Just about everything in /var/log is root-only readable. You shouldn’t change that, for security reasons.

    Right. One of the few things that really annoys me about Linux is that the old std, at least where I worked, for ll was ls -laF, *not* ls -lF. I
    really *do* want to see hidden files, and the permissions/ownerships of the directories I’m looking at.

    If you’d find that convenient, edit your .bashrc, or whatever, to add alias ll=”ls -laF”

    I’ve also not seen anywhere that h=history wasn’t the case, except for linux….

    tail /var/log/yum.log or view /var/log/yum.log

    DO NOT EDIT IT… which is why I used view, to default to uneditable. You can, of course, force it, but it warns you.


  • That’s an oddly complicated question. Normally rm does what you tell it quietly. If it failed you’d see an error message but nothing on success. However, when you log in as root you get a shell alias that runs ‘rm -i’ when you type rm. That is the ‘interactive’ option that makes it prompt before actually removing. But depending on whether you were root, or how you got there, the alias may or may not be active.

    Anyway, the short story is that if you didn’t get an error message, the file should be gone. And now you can try ‘startx’ again. What you accidentally removed may not affect the desktop.

    I usually use ‘less’ to view files, because the controls are the same as vi. So capital-G to go to the end, b (or up-arrrow) to go backwards, ctl-b by pages, q to quit.

  • as root. first did rm /tmp/.X0-lock got remove regular file
    ‘/tmp/.X0-lock’? – typed y and got back to the root login prompt where I started. Guess that was ok.

    Next typed cat /var/log/yum.log Got the list you mentioned, and the date where I made the error had things marked with ‘erased’. It was as long as the list I erroneously removed, so I did yum install filename for each one and they all worked. Here is the list that was re-installed:

    then, typed /var/log/Xorg.0.log and at the bottom it listed the files above as ‘installed’. The same ones that were previously marked as
    ‘Erased’ So hopefully that is good. Had to shut down and do errand and back now but haven’t tried anything yet.


  • You’ll be back where you started after a reboot if you didn’t change inittab to start at runlevel 3. That is, if you do the ‘init 3’ and X doesn’t shut down cleanly you will have to remove the lock file again. But at least you’ll know what is going on if ‘startx’
    complains. You may or may not hang in the same way when starting via ‘startx’ so try to watch for any error messages that might flash by first.

  • So when I put the HD back in the PC it will boot up and I can wait and see if it allows me to log in> (HA!) If not, then Ctl+Alt+F2 and login as root and try startx and see what it does. I didn’t change inittab ever since this whole senario started. Is default to start at runlevel 5? Bob

  • Yes, installs that include X and a desktop will default to runlevel 5. Before trying ‘startx’ , do ‘init 3’ as root. That should shut down the existing session, but whatever is hanging on startup may prevent a clean shutdown too. So startx may complain that there is still a lock file and you may have to remove it manually and run startx again.

  • Just to be sure, do ‘init 3’ by editing /etc/inittab with gedit and change the runlevel to 3 from 5. Number only. Save and reboot or shutdown and re-start. Then as root, try startx and remove a lock file if it says one is there.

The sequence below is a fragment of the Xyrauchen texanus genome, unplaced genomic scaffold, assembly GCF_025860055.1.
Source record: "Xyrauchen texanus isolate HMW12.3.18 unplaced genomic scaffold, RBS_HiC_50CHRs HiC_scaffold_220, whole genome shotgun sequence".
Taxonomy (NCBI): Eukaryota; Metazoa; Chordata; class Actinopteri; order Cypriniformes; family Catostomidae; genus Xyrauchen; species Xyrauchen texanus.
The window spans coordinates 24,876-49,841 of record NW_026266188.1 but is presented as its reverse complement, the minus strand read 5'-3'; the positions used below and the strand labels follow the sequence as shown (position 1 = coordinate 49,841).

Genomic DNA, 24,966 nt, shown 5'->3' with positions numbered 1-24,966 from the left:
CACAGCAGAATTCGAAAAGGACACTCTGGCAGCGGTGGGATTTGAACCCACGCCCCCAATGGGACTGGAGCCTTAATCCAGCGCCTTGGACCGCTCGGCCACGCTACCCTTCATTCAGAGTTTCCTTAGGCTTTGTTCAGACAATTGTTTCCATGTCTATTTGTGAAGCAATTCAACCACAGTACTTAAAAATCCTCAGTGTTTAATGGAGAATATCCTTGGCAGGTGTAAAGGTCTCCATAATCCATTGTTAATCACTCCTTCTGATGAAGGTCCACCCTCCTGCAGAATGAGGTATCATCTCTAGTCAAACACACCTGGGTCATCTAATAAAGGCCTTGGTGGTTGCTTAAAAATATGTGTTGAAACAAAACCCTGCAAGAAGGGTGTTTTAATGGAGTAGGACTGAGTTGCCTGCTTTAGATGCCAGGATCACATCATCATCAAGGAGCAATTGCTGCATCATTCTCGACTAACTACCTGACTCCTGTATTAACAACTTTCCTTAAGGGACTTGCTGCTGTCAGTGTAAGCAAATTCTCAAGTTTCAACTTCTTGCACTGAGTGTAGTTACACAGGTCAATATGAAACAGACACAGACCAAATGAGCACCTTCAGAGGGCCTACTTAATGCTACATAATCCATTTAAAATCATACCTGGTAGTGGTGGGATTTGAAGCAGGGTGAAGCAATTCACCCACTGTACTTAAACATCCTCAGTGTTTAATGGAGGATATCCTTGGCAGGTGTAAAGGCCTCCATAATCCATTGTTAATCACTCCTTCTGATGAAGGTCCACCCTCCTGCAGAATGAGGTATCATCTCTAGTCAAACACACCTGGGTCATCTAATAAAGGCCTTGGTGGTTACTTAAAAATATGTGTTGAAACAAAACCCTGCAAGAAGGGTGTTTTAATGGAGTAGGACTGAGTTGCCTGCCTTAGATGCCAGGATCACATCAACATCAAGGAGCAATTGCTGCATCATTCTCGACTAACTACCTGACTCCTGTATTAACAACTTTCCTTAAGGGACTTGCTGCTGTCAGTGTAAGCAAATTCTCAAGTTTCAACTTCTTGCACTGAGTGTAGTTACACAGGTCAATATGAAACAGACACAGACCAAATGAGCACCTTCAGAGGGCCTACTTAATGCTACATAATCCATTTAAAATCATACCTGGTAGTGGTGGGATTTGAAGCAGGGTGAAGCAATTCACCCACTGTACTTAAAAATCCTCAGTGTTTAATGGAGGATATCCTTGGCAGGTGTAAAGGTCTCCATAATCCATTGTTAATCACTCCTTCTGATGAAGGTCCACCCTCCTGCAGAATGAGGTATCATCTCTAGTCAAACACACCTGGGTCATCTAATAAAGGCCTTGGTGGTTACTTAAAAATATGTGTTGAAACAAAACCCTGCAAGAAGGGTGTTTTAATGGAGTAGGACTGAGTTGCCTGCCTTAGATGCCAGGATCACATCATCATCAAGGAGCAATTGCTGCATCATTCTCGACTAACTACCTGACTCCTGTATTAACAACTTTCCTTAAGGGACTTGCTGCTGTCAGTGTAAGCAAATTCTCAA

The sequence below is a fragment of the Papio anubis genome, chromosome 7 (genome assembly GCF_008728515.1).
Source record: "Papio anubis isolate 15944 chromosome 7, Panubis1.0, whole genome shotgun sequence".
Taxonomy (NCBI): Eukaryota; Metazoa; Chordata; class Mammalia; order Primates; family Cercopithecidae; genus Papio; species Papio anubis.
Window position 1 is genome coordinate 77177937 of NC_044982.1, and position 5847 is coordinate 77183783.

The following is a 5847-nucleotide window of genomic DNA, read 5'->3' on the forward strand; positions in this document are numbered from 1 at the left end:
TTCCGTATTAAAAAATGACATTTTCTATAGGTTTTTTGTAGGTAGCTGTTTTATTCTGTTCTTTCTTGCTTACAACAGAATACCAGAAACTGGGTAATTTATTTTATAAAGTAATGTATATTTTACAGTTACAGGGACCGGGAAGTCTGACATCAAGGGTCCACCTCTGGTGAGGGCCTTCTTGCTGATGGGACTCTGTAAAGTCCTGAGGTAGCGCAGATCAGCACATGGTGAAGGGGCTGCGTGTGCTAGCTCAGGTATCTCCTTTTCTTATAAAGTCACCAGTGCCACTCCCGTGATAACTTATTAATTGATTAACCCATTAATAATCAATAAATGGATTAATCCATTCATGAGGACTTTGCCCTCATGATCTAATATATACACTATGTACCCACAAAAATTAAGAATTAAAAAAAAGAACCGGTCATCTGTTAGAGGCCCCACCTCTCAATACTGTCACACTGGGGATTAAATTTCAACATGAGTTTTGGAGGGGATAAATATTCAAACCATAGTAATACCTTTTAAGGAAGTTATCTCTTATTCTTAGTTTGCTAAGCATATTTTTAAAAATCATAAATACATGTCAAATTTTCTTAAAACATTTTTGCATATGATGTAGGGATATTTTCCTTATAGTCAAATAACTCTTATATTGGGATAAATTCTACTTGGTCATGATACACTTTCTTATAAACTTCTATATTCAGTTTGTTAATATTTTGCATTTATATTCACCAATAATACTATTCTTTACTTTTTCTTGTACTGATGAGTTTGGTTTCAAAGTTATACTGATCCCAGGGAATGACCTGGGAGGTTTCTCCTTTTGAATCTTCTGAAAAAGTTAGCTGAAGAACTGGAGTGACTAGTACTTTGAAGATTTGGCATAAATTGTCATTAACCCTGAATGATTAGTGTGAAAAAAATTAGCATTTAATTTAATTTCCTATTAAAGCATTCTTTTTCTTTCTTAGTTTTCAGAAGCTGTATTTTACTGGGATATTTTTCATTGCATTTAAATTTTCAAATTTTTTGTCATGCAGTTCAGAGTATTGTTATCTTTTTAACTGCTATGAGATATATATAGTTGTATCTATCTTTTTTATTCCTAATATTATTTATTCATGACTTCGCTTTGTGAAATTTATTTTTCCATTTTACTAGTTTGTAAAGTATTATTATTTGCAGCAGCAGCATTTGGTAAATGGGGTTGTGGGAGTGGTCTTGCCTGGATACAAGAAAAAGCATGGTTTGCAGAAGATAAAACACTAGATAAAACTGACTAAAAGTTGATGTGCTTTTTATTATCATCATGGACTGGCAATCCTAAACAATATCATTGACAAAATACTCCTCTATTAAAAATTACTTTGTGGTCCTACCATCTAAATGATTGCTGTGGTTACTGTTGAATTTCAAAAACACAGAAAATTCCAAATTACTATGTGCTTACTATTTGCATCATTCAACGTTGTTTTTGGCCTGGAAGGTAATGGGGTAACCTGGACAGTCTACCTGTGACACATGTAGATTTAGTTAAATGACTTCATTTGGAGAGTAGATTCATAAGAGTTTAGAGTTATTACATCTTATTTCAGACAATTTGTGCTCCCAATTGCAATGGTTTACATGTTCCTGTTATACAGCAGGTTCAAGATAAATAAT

Question: if it starts at runlevel 3 can I log in on a GUI or is it in text mode. If the latter is the case, I assume I can log in as user and I should get a GUI so I can use FF, TB etc. Right? And then eventually I
    need to get back to runlevel 5 as a permanent login procedure … someday!

  • Init 5 starts X and a GUI-type login process. When you log in, it starts your GUI desktop. In runlevel 3, you log in in character mode, but ‘startx’ will start X, then your desktop and after that it is all the same. Except that with the startx approach, if anything goes wrong you can to kill the X session and you will drop back to the parent character mode login where you can check the logs and try again.

  • WELL, I don’t know what to say. I just put the HD in the PC turned it on and was waiting for the blue screen so I could login as root and type ‘init 3’. BUT, guess what happened. A tiny clock appeared at the top left followed by a log in screen and here I am. Happened very quickly. A few seconds. Now, do I dare log out and try to get back or just wait for a reply from you. Yesterday I never did init 3 either. Maybe it is the Easter Bunny. I don’t know. I’m a bit apprehensive about shutting off and trying again. What’s your opinion?


  • That’s the way it is supposed to work, and since no one recognized the previous symptoms my best guess is that it was some sort of hardware issue. Maybe swapping the drive left a bad connection to the disk or network.

  • Saga continues. re-booted from GUI and it went to blue screen. Shut down and returned in about 2 hours and turned it on and it worked again. So I guess from what you say this is the way it will be. Unless I shut down from GUI vs. rebooting. BTW, System/Network Connections shows empty box. System/Network Proxy shows box with Location:Default and tick in
    ‘Direct internet connection. Everything else is greyed out. Thanks.


  • Looking for the book you recommended by Fraesch: Essential Systems Administration. Tried a local Barnes and Noble store and the author’s name is different. They have it as Frisk, same title. Third Edition. Hope it’s the same book. Can you double check please. I assume this is at a level I can deal with. Thanks.


  • Thanks. I’ll browse the bookstore for books from O’Reilly Publisher and see what appeals to me. Texts can be boring as I well know as an Assoc Prof, retired, and many are sooo borrrring it is a shame. Anyhow, will look and I’m sure I’ll find somethig suitable.